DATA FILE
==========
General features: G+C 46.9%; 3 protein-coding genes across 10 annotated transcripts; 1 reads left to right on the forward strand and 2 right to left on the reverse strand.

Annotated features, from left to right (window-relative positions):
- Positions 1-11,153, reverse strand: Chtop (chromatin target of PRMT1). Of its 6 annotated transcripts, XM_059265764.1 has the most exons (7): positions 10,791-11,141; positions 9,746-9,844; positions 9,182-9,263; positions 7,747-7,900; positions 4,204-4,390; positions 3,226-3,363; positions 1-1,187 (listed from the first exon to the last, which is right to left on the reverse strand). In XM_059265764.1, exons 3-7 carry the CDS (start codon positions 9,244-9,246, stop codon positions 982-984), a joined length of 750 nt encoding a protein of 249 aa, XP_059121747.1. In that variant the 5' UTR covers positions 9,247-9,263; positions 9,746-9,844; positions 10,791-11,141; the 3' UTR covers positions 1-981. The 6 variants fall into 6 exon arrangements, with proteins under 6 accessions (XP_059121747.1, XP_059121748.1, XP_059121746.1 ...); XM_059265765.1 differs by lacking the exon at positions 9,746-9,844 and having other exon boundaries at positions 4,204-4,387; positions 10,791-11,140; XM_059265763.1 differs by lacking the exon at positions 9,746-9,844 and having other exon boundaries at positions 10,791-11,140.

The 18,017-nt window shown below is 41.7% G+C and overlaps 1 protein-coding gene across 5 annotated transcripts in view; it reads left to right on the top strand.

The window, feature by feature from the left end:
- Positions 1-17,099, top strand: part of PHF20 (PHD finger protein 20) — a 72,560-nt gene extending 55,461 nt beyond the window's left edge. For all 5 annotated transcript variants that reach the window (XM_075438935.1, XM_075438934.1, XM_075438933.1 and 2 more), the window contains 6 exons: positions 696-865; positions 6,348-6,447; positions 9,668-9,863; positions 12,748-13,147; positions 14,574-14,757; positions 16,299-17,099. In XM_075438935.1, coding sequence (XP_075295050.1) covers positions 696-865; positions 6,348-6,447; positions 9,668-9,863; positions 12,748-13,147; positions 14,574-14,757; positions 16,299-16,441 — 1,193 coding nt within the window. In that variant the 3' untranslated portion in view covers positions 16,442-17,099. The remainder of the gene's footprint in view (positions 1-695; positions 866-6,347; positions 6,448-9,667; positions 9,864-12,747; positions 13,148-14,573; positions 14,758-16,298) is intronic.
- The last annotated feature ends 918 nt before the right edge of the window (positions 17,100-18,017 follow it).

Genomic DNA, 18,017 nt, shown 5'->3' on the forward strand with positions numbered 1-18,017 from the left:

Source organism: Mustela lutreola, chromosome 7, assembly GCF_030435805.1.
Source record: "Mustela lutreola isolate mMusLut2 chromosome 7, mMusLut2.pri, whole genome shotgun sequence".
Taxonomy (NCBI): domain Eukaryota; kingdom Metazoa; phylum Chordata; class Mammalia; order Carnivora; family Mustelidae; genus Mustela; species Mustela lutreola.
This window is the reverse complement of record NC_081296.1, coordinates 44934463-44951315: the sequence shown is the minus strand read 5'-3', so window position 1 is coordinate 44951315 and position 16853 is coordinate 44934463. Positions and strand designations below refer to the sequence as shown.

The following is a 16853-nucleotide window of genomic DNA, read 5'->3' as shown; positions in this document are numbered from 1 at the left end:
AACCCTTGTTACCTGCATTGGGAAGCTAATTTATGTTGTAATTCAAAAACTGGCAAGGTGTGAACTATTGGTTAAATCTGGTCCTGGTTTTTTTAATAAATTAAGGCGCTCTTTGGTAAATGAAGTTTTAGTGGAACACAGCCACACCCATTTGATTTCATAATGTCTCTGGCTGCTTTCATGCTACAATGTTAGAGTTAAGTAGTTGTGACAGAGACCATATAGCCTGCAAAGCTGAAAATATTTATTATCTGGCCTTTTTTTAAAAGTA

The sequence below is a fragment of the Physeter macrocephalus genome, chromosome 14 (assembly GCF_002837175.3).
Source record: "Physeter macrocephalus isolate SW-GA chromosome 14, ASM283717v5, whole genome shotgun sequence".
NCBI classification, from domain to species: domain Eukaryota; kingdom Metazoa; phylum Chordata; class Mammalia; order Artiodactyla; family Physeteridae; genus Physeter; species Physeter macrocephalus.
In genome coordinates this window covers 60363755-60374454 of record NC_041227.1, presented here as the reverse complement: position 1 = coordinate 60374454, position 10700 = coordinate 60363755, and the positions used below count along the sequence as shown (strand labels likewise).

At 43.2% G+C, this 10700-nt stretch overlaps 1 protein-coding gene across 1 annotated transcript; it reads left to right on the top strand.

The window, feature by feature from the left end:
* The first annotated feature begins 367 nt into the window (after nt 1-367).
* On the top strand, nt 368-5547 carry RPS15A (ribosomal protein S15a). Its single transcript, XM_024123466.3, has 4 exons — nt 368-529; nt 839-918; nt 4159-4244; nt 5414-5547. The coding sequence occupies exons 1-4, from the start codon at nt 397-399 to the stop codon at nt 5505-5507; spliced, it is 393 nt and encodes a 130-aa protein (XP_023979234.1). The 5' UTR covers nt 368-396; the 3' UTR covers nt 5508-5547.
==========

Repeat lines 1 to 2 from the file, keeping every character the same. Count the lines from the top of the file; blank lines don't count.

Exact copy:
General features: G+C 46.9%; 3 protein-coding genes across 10 annotated transcripts; 1 reads left to right on the forward strand and 2 right to left on the reverse strand.

Annotated features, from left to right (window-relative positions):